As part of collective bargaining, Alberta Health Services is offering pay cuts of up to nearly 11% for some health care workers.
The Health Sciences Association of Alberta (HSAA) says AHS has made an initial proposal to cut salaries for approximately 57% of HSAA members working for AHS, ranging from 0, 28% to 10.93%, depending on the profession.
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An email sent to Global News by an HSAA member explains AHS’ position on rollbacks.
“The range assumes that the occupations targeted for rollbacks receive ‘above market’ compensation. The market you are being compared to is ‘Ontario West,'” the email reads. “(U)chant the same numbers, you can clearly see that Albertans in ALL industries are paid an average of 14% more than their provincial counterparts.”
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HSAA says AHS is also proposing to cut the flexible spending account by 60%.
“Let’s be very clear: we rejected these proposals outright,” the email said.
“Not only are they insulting, given the extra effort we have made in recent years, but also out of principle. Distinguishing disciplines for variable backtracking is an attack on our solidarity. It’s supposed to drive wedges between us.
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Several advocacy groups are sounding the alarm after the email was shared online.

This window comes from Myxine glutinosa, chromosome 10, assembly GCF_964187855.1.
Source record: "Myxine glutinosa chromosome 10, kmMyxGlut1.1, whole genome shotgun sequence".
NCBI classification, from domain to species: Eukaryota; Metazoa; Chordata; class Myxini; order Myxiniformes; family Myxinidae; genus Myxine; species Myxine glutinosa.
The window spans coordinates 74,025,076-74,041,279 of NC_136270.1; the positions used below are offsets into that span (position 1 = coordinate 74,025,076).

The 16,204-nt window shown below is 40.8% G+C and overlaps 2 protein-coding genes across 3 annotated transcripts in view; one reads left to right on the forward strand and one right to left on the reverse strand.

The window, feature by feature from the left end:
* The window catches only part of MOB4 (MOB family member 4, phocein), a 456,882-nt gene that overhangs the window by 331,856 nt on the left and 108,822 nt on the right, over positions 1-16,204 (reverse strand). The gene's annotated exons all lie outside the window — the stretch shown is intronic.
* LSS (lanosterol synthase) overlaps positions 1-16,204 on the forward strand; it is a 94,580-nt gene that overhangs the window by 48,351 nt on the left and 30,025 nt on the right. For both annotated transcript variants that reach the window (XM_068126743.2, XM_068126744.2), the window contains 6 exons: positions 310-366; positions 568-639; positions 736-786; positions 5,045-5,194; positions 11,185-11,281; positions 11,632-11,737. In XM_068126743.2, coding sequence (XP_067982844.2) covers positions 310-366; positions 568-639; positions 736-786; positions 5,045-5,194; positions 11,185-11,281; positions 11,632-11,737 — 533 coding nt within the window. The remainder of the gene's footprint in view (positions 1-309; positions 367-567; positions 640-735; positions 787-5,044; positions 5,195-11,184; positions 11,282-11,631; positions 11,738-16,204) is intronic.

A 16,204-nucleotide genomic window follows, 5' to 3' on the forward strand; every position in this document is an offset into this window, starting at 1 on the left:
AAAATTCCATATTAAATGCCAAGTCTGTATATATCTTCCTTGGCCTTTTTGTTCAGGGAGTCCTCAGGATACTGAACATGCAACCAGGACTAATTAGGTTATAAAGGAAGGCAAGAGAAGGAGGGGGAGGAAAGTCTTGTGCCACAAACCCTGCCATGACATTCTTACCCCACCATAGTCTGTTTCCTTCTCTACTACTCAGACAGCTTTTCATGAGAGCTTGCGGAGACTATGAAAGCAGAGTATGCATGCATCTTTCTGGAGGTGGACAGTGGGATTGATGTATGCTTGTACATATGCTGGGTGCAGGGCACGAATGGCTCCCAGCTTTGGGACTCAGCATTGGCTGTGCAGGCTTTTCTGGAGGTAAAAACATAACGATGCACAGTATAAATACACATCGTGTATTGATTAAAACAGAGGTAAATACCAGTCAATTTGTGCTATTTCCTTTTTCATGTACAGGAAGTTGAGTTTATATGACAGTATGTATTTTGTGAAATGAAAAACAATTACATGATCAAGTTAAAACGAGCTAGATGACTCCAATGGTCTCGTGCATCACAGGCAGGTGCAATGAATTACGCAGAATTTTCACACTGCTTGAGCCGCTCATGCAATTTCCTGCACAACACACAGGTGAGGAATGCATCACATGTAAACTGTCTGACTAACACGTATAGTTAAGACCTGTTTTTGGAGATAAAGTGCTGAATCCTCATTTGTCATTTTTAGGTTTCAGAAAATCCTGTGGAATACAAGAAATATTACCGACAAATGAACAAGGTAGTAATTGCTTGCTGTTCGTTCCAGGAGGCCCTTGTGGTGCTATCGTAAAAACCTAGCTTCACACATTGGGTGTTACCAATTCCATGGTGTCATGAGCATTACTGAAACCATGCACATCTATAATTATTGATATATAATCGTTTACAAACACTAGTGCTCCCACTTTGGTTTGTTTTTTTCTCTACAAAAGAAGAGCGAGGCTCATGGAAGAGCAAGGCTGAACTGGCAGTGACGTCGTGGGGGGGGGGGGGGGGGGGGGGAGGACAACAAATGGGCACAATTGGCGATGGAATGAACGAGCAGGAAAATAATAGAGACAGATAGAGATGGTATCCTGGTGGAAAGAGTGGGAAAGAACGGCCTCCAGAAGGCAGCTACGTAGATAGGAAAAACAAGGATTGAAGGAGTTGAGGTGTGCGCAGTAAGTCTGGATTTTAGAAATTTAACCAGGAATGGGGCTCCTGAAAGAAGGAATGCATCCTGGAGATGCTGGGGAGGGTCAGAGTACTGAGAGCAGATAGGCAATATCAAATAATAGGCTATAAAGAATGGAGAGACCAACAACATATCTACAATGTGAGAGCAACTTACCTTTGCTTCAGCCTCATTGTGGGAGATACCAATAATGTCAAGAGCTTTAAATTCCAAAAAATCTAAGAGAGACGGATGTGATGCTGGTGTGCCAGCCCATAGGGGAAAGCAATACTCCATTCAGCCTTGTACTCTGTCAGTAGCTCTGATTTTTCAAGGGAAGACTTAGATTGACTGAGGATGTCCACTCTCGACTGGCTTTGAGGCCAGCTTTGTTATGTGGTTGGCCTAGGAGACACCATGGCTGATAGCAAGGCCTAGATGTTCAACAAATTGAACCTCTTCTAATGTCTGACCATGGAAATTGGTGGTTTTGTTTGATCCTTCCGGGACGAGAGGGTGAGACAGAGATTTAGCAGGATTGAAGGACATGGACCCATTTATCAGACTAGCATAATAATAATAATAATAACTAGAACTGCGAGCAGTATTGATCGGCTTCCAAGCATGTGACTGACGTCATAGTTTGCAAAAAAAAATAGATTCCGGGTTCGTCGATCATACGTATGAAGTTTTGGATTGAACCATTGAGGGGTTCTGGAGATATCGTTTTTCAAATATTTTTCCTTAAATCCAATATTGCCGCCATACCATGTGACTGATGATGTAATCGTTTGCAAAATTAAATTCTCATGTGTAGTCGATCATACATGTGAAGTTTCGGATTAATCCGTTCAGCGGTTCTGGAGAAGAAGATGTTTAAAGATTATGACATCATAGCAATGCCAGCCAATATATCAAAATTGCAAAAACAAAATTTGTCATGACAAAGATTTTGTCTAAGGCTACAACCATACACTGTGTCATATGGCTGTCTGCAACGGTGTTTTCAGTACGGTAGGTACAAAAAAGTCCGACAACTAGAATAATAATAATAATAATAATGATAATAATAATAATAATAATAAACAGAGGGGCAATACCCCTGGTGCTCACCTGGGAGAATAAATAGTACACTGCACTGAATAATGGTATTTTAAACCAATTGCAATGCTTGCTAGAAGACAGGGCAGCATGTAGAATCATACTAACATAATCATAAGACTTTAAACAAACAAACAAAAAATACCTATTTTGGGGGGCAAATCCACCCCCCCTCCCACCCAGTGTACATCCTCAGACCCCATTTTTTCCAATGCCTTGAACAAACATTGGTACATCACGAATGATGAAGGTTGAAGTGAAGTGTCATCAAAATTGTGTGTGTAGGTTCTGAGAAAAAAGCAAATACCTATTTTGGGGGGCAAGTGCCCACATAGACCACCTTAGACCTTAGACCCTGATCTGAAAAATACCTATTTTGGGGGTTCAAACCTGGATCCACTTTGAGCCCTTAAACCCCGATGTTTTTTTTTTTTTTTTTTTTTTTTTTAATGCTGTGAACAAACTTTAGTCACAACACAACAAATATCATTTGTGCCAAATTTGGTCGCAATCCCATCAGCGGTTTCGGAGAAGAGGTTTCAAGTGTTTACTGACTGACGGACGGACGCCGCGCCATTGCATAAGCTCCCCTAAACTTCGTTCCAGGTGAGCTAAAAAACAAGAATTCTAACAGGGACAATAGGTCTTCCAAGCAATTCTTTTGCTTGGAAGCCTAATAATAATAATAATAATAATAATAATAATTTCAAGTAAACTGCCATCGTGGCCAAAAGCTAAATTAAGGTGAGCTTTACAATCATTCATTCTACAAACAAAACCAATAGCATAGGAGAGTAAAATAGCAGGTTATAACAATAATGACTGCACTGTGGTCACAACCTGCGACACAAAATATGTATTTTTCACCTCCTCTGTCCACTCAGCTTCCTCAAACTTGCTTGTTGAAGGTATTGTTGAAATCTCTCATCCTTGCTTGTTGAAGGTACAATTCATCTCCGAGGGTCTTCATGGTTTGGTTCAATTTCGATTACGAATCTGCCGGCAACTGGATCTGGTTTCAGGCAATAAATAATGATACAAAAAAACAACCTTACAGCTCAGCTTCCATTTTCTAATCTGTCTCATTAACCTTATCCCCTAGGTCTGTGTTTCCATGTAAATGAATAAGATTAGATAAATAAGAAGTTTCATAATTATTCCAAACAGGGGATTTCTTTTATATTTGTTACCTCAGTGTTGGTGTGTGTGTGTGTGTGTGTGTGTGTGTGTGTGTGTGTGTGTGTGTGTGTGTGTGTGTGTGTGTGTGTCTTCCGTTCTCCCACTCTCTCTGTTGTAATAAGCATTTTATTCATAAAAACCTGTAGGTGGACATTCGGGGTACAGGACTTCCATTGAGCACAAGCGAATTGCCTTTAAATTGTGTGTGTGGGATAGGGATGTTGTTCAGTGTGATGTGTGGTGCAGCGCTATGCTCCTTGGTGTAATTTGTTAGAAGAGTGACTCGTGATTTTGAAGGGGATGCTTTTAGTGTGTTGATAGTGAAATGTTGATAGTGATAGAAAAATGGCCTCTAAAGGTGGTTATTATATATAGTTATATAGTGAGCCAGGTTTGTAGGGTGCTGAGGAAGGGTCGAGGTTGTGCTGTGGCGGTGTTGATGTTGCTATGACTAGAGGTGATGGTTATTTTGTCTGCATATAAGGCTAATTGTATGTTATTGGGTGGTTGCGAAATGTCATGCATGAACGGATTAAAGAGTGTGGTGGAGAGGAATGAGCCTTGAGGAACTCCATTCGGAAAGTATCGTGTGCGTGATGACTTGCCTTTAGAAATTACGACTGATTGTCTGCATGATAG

Public interest Alberta (PIA) and Friends of Medicare issued press releases on Monday, indicating that AHS’s initial salary proposals included reductions for the following frontline health care workers:
Pharmacy Technician – 10.93%
Social worker – 10.90%
Speech therapist – 8.69%
Respiratory therapist – 8.05%
Health Information Management Professional – 7.49%
Occupational therapist – 5.39%
Pharmacist – 5.10%
Therapeutic Assistant – 2.35%
Physiotherapist – 2.33%
Diagnostic Sonographer – 1.87%
Dietitian – 0.88%
Advanced Care Paramedic – 0.28%
PIA said the proposed cuts are another example of the UCP government’s “disrespect for frontline workers”.
“Frontline health care workers have given their all over the past two years to ensure Albertans are cared for during this pandemic,” said Bradley Lafortune, CEO of PIA.
“Now the UCP is offering pay cuts of up to 10.93% for these same workers. It’s a slap in the face for the professionals – mostly women – who have sacrificed so much during this pandemic.
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The Prime Minister was asked about the negotiations at an independent press conference on Tuesday.